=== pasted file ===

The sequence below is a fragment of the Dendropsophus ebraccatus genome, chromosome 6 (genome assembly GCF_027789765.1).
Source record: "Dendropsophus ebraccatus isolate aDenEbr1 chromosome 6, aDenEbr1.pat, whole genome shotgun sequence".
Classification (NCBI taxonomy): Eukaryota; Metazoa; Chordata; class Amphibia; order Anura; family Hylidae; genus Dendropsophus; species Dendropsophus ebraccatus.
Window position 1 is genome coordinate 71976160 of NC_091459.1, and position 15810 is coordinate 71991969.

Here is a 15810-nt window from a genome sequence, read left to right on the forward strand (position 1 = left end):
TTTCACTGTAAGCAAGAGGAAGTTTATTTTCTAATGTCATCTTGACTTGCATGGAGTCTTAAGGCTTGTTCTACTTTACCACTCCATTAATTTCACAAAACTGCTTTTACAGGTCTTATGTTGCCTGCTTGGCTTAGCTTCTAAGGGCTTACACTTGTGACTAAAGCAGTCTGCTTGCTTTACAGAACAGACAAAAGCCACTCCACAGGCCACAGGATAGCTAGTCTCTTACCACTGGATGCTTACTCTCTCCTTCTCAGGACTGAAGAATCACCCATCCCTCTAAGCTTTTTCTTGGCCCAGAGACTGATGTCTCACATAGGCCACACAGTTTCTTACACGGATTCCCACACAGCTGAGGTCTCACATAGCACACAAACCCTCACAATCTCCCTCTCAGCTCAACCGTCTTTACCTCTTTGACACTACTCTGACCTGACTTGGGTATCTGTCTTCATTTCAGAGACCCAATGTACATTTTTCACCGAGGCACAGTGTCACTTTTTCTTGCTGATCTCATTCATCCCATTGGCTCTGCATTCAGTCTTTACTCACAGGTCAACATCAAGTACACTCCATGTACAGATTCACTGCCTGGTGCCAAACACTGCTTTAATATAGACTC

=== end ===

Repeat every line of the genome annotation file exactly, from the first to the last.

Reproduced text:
The sequence below is a fragment of the Dendropsophus ebraccatus genome, chromosome 6 (genome assembly GCF_027789765.1).
Source record: "Dendropsophus ebraccatus isolate aDenEbr1 chromosome 6, aDenEbr1.pat, whole genome shotgun sequence".
Classification (NCBI taxonomy): Eukaryota; Metazoa; Chordata; class Amphibia; order Anura; family Hylidae; genus Dendropsophus; species Dendropsophus ebraccatus.
Window position 1 is genome coordinate 71976160 of NC_091459.1, and position 15810 is coordinate 71991969.

Here is a 15810-nt window from a genome sequence, read left to right on the forward strand (position 1 = left end):
TTTCACTGTAAGCAAGAGGAAGTTTATTTTCTAATGTCATCTTGACTTGCATGGAGTCTTAAGGCTTGTTCTACTTTACCACTCCATTAATTTCACAAAACTGCTTTTACAGGTCTTATGTTGCCTGCTTGGCTTAGCTTCTAAGGGCTTACACTTGTGACTAAAGCAGTCTGCTTGCTTTACAGAACAGACAAAAGCCACTCCACAGGCCACAGGATAGCTAGTCTCTTACCACTGGATGCTTACTCTCTCCTTCTCAGGACTGAAGAATCACCCATCCCTCTAAGCTTTTTCTTGGCCCAGAGACTGATGTCTCACATAGGCCACACAGTTTCTTACACGGATTCCCACACAGCTGAGGTCTCACATAGCACACAAACCCTCACAATCTCCCTCTCAGCTCAACCGTCTTTACCTCTTTGACACTACTCTGACCTGACTTGGGTATCTGTCTTCATTTCAGAGACCCAATGTACATTTTTCACCGAGGCACAGTGTCACTTTTTCTTGCTGATCTCATTCATCCCATTGGCTCTGCATTCAGTCTTTACTCACAGGTCAACATCAAGTACACTCCATGTACAGATTCACTGCCTGGTGCCAAACACTGCTTTAATATAGACTC